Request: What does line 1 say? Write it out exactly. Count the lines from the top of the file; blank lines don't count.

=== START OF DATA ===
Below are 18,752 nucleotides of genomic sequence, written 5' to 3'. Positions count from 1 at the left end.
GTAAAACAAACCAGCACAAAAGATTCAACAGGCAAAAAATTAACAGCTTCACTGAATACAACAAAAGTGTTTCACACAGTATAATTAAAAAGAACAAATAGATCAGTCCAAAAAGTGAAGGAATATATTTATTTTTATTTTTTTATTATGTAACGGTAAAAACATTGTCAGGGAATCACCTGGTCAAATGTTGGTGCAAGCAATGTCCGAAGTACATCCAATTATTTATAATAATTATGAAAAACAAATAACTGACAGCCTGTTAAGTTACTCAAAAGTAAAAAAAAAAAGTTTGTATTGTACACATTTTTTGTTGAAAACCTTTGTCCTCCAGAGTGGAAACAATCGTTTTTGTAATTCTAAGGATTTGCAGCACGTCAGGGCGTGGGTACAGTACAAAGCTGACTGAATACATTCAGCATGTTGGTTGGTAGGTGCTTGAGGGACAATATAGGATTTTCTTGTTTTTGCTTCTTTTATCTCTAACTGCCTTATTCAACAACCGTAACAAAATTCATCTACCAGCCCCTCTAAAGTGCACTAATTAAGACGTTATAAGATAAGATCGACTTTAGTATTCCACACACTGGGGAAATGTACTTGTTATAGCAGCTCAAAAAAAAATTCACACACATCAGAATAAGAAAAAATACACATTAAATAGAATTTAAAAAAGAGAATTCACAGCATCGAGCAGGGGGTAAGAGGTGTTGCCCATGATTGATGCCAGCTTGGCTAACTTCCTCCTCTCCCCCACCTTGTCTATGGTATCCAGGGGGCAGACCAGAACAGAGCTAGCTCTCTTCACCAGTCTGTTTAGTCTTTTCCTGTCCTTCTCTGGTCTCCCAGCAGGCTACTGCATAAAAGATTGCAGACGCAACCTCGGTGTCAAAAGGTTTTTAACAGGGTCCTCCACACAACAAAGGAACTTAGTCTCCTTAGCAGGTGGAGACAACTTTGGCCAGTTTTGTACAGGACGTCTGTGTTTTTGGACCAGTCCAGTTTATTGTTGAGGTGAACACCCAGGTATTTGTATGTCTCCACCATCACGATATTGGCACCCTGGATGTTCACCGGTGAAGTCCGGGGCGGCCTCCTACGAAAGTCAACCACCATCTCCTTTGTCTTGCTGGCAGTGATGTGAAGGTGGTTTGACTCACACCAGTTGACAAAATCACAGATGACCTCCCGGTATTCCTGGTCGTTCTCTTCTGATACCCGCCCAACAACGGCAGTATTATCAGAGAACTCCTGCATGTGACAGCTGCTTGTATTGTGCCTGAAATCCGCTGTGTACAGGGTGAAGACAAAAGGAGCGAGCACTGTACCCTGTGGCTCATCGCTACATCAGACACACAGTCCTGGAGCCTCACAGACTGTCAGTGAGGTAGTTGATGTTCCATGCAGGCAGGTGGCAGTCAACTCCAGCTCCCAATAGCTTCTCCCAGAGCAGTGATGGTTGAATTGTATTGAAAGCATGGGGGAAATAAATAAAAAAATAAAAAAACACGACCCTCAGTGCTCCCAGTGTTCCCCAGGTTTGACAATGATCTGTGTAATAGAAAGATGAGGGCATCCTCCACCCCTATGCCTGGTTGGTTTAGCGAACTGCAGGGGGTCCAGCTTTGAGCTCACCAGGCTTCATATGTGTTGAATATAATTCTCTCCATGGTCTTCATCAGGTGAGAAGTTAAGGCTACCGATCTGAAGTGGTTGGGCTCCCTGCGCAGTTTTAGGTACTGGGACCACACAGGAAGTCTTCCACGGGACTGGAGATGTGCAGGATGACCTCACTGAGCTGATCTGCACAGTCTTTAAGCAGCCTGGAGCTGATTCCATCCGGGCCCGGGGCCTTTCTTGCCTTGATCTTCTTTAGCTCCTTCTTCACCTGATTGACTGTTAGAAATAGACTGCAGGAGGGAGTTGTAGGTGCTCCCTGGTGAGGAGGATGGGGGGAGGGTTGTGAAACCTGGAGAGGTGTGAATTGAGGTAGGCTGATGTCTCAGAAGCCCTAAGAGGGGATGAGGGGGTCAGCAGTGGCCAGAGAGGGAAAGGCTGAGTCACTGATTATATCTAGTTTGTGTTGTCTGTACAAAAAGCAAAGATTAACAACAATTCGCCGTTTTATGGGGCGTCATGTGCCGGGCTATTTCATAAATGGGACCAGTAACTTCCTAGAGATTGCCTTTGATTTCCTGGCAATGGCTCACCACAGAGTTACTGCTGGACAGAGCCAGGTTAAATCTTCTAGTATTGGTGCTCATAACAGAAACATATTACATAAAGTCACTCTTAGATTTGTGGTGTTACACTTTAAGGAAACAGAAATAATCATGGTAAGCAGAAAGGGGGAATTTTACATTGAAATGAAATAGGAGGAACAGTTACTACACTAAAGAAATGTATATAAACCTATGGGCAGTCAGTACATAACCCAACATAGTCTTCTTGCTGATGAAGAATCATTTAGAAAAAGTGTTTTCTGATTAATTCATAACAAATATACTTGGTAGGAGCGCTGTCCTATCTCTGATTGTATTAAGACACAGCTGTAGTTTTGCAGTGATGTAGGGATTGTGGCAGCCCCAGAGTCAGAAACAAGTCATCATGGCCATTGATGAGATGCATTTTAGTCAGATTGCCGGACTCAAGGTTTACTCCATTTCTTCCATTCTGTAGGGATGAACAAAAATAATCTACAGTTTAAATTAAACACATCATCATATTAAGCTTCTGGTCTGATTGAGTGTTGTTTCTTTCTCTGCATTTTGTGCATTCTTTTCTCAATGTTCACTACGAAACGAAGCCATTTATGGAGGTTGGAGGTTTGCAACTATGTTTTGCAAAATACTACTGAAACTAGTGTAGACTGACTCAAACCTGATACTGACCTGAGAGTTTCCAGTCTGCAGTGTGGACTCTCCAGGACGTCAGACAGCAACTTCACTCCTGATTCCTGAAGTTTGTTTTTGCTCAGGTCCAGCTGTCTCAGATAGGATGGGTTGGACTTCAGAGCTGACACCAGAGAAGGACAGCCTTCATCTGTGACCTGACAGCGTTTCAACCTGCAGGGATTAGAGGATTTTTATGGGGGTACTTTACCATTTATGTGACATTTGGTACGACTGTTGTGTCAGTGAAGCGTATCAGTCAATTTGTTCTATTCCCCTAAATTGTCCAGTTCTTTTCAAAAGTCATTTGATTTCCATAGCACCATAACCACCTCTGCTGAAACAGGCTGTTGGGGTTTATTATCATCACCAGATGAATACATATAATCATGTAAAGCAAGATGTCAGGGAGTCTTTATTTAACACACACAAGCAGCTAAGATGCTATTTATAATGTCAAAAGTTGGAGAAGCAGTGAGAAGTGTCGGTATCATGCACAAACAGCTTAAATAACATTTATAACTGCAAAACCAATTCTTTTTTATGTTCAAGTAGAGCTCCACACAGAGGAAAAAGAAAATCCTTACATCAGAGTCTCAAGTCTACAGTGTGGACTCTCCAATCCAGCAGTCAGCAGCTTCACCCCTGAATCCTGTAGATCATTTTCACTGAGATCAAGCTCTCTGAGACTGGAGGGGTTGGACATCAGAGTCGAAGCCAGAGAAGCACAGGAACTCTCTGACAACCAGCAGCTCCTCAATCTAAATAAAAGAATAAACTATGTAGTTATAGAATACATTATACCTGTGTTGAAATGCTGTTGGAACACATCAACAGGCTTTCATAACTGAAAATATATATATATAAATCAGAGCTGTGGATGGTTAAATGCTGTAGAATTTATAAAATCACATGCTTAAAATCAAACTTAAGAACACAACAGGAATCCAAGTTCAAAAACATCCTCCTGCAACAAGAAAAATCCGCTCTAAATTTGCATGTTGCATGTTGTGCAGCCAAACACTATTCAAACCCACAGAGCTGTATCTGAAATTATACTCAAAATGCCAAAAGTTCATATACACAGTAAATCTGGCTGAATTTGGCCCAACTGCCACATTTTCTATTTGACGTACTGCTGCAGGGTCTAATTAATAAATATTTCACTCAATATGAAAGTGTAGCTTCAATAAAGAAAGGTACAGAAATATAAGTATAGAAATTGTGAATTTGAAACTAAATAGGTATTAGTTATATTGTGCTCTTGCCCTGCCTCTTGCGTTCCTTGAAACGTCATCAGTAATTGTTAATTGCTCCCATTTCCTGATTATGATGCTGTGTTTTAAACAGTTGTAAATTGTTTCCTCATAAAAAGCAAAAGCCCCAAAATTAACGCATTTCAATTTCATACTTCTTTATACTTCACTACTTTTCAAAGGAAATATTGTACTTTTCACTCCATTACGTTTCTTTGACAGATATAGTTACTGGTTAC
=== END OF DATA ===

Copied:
Below are 18,752 nucleotides of genomic sequence, written 5' to 3'. Positions count from 1 at the left end.